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John Howard's eventual resignation could spell the end of the liberal party

By Greg Barns - posted Thursday, 1 May 2003


If John Howard stays on until after the next election and Peter Costello decides there's more to life than waiting around for a prime minister to quit, then Howard might choose to hand the top job to his ideological soul mate, Tony Abbott.

An Abbott-led Liberal Party would kill the liberal wing of the party that is already fighting for its life under Howard. Costello, by contrast, has been prepared to accommodate the liberals in the party with a progressive stance on the republic, reconciliation and Asia.

Abbott is a take-no-prisoners type of politician and a cultural warrior who abhors the liberal wing of his party. He is a Catholic and his politics reflect that fact. For Abbott there is good and bad, the deserving and the undeserving.

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He is the closest thing to a Thatcherite in the Howard government. Like Margaret Thatcher's blunt minister Norman Tebbitt - who once told the unemployed to get on their bikes because there was plenty of work out there if they wanted it - Abbott thinks there are "job snobs" who refuse to take decent employment because they think it's beneath them.

Abbott readily identifies with Howard's strategy that seeks to divide lower-income earners into those who are deserving (they have jobs) versus those who are not (they don't have jobs).

In January, Abbott told the Young Liberals' annual conference that Labor was about "making life more comfortable on social security" and that "this fuels the blue-collar sense that modern Labor represents the welfare class ahead of the working class. Howard, by contrast, strikes a chord with traditional working people because he understands that battlers want a hand-up, not a handout".

Abbott is also a hit with the think tanks that most overtly support the right-wing of the Liberal Party - Melbourne's Institute of Public Affairs and Sydney's Centre for Independent Studies. Both these organisations champion the free market, distrust government and support the concept of "mutual obligation" in welfare policy.

Abbott is their champion. He delivered the IPA's prestigious C. D. Kemp Lecture in 2001, saying proudly that the Howard government's Work for the Dole program had ended passive welfare in Australia.

He delivered the CIS's Bert Kelly Lecture in 2000, and again his target was welfare policy. Abbott cited Pope John Paul II, a noted conservative, to support the Howard government's devolvement of responsibility for job seekers through the Work for the Dole program - which relies heavily on community organisations - and the privatisation of the Commonwealth Employment Service.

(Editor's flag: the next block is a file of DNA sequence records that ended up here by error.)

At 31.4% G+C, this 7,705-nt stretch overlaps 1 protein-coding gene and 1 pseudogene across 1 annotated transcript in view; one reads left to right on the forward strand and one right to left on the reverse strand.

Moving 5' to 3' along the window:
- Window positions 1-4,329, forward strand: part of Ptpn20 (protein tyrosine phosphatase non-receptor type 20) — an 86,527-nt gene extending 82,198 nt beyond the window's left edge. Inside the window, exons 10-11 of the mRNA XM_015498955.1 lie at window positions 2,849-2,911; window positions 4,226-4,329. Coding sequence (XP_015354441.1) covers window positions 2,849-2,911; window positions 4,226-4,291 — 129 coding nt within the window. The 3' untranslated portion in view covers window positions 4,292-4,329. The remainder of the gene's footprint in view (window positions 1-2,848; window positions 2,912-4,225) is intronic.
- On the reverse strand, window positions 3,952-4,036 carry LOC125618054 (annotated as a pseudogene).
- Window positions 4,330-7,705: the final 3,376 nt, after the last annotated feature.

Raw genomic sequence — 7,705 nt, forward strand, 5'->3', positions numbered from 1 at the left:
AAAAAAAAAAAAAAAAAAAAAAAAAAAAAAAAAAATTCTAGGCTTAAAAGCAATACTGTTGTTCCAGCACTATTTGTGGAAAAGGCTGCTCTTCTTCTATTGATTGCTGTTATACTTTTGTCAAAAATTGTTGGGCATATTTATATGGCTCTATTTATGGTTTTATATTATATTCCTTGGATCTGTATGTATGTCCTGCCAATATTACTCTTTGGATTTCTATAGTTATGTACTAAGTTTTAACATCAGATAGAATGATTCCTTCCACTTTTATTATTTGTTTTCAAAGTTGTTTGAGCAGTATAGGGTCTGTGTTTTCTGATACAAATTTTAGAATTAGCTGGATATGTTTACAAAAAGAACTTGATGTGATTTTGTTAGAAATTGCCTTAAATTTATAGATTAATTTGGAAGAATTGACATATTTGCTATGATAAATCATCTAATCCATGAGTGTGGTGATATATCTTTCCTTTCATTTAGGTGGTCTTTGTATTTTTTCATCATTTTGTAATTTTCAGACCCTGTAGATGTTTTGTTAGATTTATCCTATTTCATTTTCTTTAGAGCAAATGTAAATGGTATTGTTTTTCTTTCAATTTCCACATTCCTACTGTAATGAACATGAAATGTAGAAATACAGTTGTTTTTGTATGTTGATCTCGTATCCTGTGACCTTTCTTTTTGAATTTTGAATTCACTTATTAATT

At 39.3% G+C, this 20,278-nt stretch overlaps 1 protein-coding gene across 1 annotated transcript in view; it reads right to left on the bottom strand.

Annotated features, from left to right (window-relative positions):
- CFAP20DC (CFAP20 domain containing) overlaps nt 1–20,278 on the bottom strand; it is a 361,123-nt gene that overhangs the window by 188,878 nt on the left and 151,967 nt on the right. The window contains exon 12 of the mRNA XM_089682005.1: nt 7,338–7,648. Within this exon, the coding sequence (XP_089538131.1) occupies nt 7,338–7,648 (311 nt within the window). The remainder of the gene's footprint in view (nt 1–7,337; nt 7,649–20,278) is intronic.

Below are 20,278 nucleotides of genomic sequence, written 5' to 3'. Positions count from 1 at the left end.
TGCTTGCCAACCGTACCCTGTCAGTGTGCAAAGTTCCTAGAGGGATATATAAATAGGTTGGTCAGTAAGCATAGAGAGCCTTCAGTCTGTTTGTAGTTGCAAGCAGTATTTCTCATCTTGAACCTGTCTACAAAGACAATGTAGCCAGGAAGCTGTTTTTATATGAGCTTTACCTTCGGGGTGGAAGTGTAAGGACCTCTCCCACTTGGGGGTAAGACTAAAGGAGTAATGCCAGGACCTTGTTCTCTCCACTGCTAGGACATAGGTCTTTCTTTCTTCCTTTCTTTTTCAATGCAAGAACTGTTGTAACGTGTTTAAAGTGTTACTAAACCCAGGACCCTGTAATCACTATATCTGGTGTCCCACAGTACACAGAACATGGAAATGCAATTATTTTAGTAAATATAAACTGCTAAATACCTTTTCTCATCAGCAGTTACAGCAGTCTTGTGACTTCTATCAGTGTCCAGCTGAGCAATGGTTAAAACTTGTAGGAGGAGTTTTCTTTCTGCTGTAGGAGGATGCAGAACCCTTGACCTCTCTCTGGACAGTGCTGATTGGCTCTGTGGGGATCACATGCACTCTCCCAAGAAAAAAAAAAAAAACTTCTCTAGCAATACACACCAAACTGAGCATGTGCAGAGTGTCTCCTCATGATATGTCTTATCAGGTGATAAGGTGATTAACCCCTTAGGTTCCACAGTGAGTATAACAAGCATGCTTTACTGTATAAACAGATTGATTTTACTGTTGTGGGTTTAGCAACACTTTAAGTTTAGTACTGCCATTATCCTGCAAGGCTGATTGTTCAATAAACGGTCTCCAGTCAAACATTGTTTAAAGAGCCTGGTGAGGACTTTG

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At the Conservative Breakfast Club in Brisbane in September 2001, he told his audience Work for the Dole was about all Australians pulling their weight - making no mention of the fact that the capacity of some people to pull their weight is severely limited by economic, social, mental or physical handicap.

The Brisbane speech demonstrated Abbott's preparedness to abuse the term "liberal" for his own political and ideological purpose. In it, Abbott was at pains to point out that the Liberal Party under Howard was conservative and liberal. But, when it comes to the latter, conservatives such as Abbott allow themselves the privilege of carving "good" liberalism from the "bad".

In Abbott's view there "are good 'liberal' arguments, for instance, for giving parents more choice about their children's schooling and mothers more choice about whether they go back to work". But he is not keen on freedom of choice when it comes to euthanasia or abortion. "The liberal argument for over-turning the Northern Territory's euthanasia law was that human beings should never be treated as disposable commodities. But for many, the chief problem was the Territory's cavalier disregard of our culture's most powerful moral and ethical commitment, to the sanctity of life," he commented.

Tony Abbott is not committed to liberalism - he is a capital "C" conservative like John Howard and if he were to become leader of the Liberal Party its already emasculated liberal wing would face extinction. The transformation of the Liberal Party into the Conservative Party of Australia, begun under John Howard, would be completed under Tony Abbott.

Let's hope Peter Costello's famous patience lasts a little longer.

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This article was first published in The Age on 24 April 2003.



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About the Author

Greg Barns is National President of the Australian Lawyers Alliance.

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